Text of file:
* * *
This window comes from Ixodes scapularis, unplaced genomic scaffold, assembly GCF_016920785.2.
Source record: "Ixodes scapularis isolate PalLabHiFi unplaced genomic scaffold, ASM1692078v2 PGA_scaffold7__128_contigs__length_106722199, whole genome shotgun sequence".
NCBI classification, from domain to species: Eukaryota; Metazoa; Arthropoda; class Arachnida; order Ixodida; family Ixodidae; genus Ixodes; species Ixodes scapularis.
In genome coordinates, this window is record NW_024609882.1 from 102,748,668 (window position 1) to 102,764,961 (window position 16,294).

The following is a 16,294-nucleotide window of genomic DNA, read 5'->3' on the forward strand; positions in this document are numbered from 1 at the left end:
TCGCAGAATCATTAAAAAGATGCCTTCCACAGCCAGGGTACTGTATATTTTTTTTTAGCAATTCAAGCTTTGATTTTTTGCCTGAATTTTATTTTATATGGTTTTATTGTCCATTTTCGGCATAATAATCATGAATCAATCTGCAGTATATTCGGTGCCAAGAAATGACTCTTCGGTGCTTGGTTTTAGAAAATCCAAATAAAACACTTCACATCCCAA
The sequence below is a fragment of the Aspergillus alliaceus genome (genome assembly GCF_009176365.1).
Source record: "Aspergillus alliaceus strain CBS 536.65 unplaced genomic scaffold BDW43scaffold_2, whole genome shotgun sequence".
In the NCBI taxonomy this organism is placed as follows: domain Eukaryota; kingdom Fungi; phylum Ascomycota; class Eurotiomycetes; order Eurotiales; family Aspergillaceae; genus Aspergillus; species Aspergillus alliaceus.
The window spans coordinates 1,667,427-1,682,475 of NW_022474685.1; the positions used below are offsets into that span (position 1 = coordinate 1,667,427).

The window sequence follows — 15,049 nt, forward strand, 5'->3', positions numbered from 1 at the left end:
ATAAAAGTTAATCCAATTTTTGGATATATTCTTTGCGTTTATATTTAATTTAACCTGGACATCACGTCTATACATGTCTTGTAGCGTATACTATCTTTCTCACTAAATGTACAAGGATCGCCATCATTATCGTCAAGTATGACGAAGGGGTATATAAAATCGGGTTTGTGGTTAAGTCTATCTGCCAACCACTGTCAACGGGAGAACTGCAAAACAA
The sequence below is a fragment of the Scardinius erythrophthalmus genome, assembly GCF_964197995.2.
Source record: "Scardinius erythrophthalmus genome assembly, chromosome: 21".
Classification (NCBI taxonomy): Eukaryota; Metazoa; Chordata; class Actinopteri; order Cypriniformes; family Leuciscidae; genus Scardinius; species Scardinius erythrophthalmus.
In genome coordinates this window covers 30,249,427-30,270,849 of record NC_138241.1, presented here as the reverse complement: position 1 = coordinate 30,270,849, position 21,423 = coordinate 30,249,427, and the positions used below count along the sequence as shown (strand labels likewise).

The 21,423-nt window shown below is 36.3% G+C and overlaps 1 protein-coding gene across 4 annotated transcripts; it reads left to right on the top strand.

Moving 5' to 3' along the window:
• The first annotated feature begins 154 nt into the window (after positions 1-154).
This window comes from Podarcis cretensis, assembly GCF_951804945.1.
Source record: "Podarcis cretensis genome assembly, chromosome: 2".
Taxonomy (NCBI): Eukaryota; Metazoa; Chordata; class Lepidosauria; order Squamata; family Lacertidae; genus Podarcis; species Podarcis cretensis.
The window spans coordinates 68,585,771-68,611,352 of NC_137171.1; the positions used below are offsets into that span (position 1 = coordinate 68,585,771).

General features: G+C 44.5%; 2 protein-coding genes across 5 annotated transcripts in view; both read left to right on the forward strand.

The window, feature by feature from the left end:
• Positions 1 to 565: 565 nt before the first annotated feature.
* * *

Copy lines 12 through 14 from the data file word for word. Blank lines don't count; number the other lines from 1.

ATAAAAGTTAATCCAATTTTTGGATATATTCTTTGCGTTTATATTTAATTTAACCTGGACATCACGTCTATACATGTCTTGTAGCGTATACTATCTTTCTCACTAAATGTACAAGGATCGCCATCATTATCGTCAAGTATGACGAAGGGGTATATAAAATCGGGTTTGTGGTTAAGTCTATCTGCCAACCACTGTCAACGGGAGAACTGCAAAACAA
The sequence below is a fragment of the Scardinius erythrophthalmus genome, assembly GCF_964197995.2.
Source record: "Scardinius erythrophthalmus genome assembly, chromosome: 21".